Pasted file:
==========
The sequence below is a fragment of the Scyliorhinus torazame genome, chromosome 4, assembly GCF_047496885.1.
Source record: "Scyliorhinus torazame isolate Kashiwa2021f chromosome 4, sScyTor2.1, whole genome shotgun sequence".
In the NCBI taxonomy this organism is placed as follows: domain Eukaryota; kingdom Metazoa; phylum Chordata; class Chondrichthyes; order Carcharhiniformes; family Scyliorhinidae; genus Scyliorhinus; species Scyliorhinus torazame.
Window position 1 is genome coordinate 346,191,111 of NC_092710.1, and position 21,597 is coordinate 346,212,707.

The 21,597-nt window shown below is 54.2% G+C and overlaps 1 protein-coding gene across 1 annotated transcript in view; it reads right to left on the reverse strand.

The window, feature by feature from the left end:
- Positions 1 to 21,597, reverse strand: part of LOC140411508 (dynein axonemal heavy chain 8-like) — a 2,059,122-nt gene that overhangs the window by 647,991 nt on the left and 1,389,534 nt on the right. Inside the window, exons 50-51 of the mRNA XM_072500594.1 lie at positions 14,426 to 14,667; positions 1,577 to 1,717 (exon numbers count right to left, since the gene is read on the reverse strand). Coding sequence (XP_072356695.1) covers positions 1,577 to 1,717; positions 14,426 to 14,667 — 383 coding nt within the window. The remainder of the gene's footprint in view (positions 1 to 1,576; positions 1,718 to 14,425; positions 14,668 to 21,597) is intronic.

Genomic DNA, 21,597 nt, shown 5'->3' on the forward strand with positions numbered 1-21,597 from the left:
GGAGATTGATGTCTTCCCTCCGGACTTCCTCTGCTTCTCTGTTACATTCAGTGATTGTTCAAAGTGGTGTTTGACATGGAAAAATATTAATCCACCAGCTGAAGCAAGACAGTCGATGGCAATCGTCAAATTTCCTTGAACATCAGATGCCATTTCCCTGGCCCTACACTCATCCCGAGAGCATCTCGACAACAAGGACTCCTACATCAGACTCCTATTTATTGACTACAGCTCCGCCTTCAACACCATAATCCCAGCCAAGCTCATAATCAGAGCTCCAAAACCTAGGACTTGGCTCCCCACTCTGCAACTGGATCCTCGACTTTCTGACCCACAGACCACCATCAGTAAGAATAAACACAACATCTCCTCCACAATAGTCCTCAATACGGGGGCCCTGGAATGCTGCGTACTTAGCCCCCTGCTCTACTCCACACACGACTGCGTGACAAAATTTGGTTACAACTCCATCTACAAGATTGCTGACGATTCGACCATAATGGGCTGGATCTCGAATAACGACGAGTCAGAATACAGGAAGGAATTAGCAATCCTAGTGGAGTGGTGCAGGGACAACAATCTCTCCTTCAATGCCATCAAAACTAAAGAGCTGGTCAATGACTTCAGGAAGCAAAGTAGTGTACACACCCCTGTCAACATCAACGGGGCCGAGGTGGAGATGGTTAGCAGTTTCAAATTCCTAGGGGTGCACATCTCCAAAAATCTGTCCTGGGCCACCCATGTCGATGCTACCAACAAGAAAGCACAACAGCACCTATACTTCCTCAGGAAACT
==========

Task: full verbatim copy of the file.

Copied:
The sequence below is a fragment of the Scyliorhinus torazame genome, chromosome 4, assembly GCF_047496885.1.
Source record: "Scyliorhinus torazame isolate Kashiwa2021f chromosome 4, sScyTor2.1, whole genome shotgun sequence".
In the NCBI taxonomy this organism is placed as follows: domain Eukaryota; kingdom Metazoa; phylum Chordata; class Chondrichthyes; order Carcharhiniformes; family Scyliorhinidae; genus Scyliorhinus; species Scyliorhinus torazame.
Window position 1 is genome coordinate 346,191,111 of NC_092710.1, and position 21,597 is coordinate 346,212,707.

The 21,597-nt window shown below is 54.2% G+C and overlaps 1 protein-coding gene across 1 annotated transcript in view; it reads right to left on the reverse strand.

The window, feature by feature from the left end:
- Positions 1 to 21,597, reverse strand: part of LOC140411508 (dynein axonemal heavy chain 8-like) — a 2,059,122-nt gene that overhangs the window by 647,991 nt on the left and 1,389,534 nt on the right. Inside the window, exons 50-51 of the mRNA XM_072500594.1 lie at positions 14,426 to 14,667; positions 1,577 to 1,717 (exon numbers count right to left, since the gene is read on the reverse strand). Coding sequence (XP_072356695.1) covers positions 1,577 to 1,717; positions 14,426 to 14,667 — 383 coding nt within the window. The remainder of the gene's footprint in view (positions 1 to 1,576; positions 1,718 to 14,425; positions 14,668 to 21,597) is intronic.

Genomic DNA, 21,597 nt, shown 5'->3' on the forward strand with positions numbered 1-21,597 from the left:
GGAGATTGATGTCTTCCCTCCGGACTTCCTCTGCTTCTCTGTTACATTCAGTGATTGTTCAAAGTGGTGTTTGACATGGAAAAATATTAATCCACCAGCTGAAGCAAGACAGTCGATGGCAATCGTCAAATTTCCTTGAACATCAGATGCCATTTCCCTGGCCCTACACTCATCCCGAGAGCATCTCGACAACAAGGACTCCTACATCAGACTCCTATTTATTGACTACAGCTCCGCCTTCAACACCATAATCCCAGCCAAGCTCATAATCAGAGCTCCAAAACCTAGGACTTGGCTCCCCACTCTGCAACTGGATCCTCGACTTTCTGACCCACAGACCACCATCAGTAAGAATAAACACAACATCTCCTCCACAATAGTCCTCAATACGGGGGCCCTGGAATGCTGCGTACTTAGCCCCCTGCTCTACTCCACACACGACTGCGTGACAAAATTTGGTTACAACTCCATCTACAAGATTGCTGACGATTCGACCATAATGGGCTGGATCTCGAATAACGACGAGTCAGAATACAGGAAGGAATTAGCAATCCTAGTGGAGTGGTGCAGGGACAACAATCTCTCCTTCAATGCCATCAAAACTAAAGAGCTGGTCAATGACTTCAGGAAGCAAAGTAGTGTACACACCCCTGTCAACATCAACGGGGCCGAGGTGGAGATGGTTAGCAGTTTCAAATTCCTAGGGGTGCACATCTCCAAAAATCTGTCCTGGGCCACCCATGTCGATGCTACCAACAAGAAAGCACAACAGCACCTATACTTCCTCAGGAAACT